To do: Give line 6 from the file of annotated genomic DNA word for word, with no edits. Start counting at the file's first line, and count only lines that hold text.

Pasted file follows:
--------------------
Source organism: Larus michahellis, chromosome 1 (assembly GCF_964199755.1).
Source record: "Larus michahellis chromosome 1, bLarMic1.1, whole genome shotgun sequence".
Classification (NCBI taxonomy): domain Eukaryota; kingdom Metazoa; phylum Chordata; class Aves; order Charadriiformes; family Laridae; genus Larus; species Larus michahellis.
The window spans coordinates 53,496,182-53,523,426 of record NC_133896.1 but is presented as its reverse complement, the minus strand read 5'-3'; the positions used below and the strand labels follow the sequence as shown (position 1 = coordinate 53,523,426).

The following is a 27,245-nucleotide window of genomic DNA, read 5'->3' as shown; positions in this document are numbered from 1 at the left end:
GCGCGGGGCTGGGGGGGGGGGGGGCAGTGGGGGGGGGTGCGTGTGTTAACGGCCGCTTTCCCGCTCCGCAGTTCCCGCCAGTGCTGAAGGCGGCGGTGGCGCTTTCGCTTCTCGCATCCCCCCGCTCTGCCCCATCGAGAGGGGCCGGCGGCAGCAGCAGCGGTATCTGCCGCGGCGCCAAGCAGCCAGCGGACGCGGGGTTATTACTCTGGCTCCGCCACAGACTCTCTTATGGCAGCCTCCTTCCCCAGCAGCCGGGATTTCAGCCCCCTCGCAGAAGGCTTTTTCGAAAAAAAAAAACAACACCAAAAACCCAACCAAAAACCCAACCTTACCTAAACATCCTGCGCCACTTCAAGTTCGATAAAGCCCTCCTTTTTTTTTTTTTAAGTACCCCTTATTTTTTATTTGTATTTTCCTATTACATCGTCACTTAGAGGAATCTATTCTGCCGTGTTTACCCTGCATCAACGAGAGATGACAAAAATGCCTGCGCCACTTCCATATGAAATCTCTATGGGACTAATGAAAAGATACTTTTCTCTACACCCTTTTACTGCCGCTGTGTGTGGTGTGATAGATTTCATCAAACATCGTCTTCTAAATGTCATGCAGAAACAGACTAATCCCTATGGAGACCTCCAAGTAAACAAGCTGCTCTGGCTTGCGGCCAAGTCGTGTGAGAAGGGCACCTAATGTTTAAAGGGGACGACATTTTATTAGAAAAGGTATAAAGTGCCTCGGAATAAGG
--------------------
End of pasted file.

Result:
GCGCGGGGCTGGGGGGGGGGGGGGCAGTGGGGGGGGGTGCGTGTGTTAACGGCCGCTTTCCCGCTCCGCAGTTCCCGCCAGTGCTGAAGGCGGCGGTGGCGCTTTCGCTTCTCGCATCCCCCCGCTCTGCCCCATCGAGAGGGGCCGGCGGCAGCAGCAGCGGTATCTGCCGCGGCGCCAAGCAGCCAGCGGACGCGGGGTTATTACTCTGGCTCCGCCACAGACTCTCTTATGGCAGCCTCCTTCCCCAGCAGCCGGGATTTCAGCCCCCTCGCAGAAGGCTTTTTCGAAAAAAAAAAACAACACCAAAAACCCAACCAAAAACCCAACCTTACCTAAACATCCTGCGCCACTTCAAGTTCGATAAAGCCCTCCTTTTTTTTTTTTTAAGTACCCCTTATTTTTTATTTGTATTTTCCTATTACATCGTCACTTAGAGGAATCTATTCTGCCGTGTTTACCCTGCATCAACGAGAGATGACAAAAATGCCTGCGCCACTTCCATATGAAATCTCTATGGGACTAATGAAAAGATACTTTTCTCTACACCCTTTTACTGCCGCTGTGTGTGGTGTGATAGATTTCATCAAACATCGTCTTCTAAATGTCATGCAGAAACAGACTAATCCCTATGGAGACCTCCAAGTAAACAAGCTGCTCTGGCTTGCGGCCAAGTCGTGTGAGAAGGGCACCTAATGTTTAAAGGGGACGACATTTTATTAGAAAAGGTATAAAGTGCCTCGGAATAAGG